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Student rocket flies with success

Submitted by Amy Hartley
Phone: 907-474-5823

01/12/09

Photo caption below.
Photo by Todd Paris, UAF Marketing and Communications
Student Rocket project members Devin Hahne, left, and Jesse Frey discuss data capture efforts with faculty advisor Prof. Denise Thorsen moments after the launch.
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University of Alaska Fairbanks students watched eagerly as their rocket project launched successfully from Poker Flat Research Range on Saturday, Jan. 10, 2009. The Ionospheric Science and Inertial Sensing project, called ISIS for short, launched at 2:17 p.m. Alaska Standard Time and flew as designed to the D-region of the ionosphere. A NASA sounding rocket carried the experiment to an altitude of nearly 61 vertical miles.

Students, past and present, developed the instrumentation inside the payload of ISIS. The 147-pound payload was equipped with a plasma probe, radio receivers and more. The ISIS payload also included instrumentation to study the thinning of ultraviolet rays in the atmosphere. This aspect was in collaboration with Tokai University and the University of Toyama in Japan. Nine Japanese students and two faculty members traveled to Poker Flat Research Range to witness the launch of ISIS and to analyze information collected by the rocket.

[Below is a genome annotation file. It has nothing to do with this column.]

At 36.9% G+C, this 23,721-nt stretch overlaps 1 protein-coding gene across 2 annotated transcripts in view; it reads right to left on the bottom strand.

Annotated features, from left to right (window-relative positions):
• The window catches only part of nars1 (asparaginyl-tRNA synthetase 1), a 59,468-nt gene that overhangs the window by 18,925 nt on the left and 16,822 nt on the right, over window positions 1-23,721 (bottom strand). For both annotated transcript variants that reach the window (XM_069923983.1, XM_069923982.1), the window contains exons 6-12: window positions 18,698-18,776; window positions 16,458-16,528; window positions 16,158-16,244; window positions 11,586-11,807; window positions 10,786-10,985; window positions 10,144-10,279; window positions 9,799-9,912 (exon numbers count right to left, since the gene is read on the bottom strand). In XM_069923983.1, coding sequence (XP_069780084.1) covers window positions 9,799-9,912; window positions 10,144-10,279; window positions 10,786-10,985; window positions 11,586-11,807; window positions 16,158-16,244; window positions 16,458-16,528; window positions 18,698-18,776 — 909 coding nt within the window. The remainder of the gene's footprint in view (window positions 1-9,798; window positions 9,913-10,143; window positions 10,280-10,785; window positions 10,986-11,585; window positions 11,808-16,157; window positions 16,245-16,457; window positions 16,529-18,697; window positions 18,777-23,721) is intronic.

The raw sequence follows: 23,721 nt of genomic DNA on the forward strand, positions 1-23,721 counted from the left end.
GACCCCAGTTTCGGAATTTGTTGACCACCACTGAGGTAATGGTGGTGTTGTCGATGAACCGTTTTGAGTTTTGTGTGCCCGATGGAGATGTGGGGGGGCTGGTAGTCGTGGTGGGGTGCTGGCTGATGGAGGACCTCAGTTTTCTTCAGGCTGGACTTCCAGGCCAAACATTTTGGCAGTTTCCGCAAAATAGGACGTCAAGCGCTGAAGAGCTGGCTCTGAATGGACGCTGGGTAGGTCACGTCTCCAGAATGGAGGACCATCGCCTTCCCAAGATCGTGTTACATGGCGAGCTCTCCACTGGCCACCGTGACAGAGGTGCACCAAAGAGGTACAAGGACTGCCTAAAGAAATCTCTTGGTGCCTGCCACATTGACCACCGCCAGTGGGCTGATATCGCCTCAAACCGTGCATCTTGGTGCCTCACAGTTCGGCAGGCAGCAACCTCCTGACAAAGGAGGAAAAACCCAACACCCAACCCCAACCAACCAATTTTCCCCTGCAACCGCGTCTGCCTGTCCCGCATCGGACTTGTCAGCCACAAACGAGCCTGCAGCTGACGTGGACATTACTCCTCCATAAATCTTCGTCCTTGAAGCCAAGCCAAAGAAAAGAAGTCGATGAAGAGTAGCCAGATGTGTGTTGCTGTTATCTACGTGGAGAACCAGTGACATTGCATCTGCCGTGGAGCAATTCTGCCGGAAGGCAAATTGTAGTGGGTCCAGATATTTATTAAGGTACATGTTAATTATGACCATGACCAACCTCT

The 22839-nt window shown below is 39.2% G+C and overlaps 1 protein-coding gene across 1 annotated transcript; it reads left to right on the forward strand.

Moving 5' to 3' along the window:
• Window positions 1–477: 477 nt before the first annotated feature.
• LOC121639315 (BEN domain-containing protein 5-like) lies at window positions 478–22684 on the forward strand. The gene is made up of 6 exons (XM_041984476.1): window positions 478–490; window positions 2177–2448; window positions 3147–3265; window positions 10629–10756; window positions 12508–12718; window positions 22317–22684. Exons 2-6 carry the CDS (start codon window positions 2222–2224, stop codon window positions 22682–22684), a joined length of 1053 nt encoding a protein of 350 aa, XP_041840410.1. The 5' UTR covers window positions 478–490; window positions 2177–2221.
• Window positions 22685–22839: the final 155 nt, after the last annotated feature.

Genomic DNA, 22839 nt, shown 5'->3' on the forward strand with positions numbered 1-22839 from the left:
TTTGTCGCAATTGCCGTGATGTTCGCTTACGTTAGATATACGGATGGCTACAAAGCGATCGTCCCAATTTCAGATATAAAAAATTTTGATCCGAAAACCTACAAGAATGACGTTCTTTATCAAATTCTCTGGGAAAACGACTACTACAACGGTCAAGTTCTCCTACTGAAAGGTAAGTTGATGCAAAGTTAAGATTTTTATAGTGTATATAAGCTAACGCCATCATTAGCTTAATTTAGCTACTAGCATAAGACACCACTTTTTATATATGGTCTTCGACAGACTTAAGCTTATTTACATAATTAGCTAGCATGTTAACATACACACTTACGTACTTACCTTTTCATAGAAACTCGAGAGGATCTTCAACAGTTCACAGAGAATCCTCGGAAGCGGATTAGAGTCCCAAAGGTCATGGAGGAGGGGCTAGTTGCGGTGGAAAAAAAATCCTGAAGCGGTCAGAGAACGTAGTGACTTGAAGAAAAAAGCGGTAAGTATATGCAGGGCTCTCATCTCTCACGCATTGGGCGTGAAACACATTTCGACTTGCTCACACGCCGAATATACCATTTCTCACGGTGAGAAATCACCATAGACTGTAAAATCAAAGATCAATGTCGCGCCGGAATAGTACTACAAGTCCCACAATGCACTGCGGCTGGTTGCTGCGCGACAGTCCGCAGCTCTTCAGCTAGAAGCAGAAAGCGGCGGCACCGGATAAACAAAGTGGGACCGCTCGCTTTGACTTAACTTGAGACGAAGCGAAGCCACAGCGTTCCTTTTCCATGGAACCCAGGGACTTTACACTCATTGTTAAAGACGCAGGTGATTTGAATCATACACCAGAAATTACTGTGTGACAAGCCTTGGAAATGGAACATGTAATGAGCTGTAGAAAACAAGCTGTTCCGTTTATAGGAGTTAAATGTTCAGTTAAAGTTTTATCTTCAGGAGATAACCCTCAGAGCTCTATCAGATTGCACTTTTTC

The Alaska Student Rocket Project operates under the direction of principal investigator Denise Thorsen, Alaska Space Grant Program director, and Joe Hawkins, a UAF professor of electrical and computer engineering. Saturday's launch was the fifth by the the project's student researchers at Poker Flat since the early 1990s.

"One of the things this program does is it goes beyond the classroom. It develops leadership and it's very holistic," Thorsen said. "Students develop professionalism and when they graduate, they can enter the job market and say, 'I'm ready to roll.'"

"[The ISIS launch] was a great example of the awesome opportunities available to engineering students at UAF," said project manager Tess Caswell, an undergraduate engineering student at UAF. "The entire experience was very exciting!"

The ISIS rocket may have launched, but it's not the end of the project. Students will now begin to comb through all the data collected Jan. 10. Thorsen said the initial data looks promising, so students will be busy over the next few months. One student from the ISIS team will use data collected by the rocket to recreate the launch in a three-dimensional visualization that the team will study in the future.

Meanwhile, Thorsen and Hawkins look to broaden the opportunities for students in the Alaska Student Rocket Project. The two professors say work on small spacecraft payloads and experiences with satellite missions are attractive options for the future.

The next rocket on the launch schedule at Poker Flat Research Range is Auroral Current and Electrodynamics Structure, or ACES. It will include two separate vehicles that will fly through different sections of an auroral arc. Scott Bounds from the Department of Physics and Astronomy at the University of Iowa is the principal investigator for the project.

Poker Flat Research Range is the largest land-based sounding rocket range in the world. It's located 30 miles north of Fairbanks on the Steese Highway. The Geophysical Institute at UAF operates the range under contract to NASA.

CONTACT: Alaska Space Grant Program director Denise Thorsen at 907-474-7052 or ffdt@uaf.edu. Professor of electrical and computer engineering Joe Hawkins at 907-474-5206 or ffjgh@uaf.edu Geophysical Institute information officer Amy Hartley at 907-474-5823 or amy.hartley@gi.alaska.edu

ON THE WEB:
www.uaf.edu/asgp/asrp/srp.htm
www.gi.alaska.edu/pfrr

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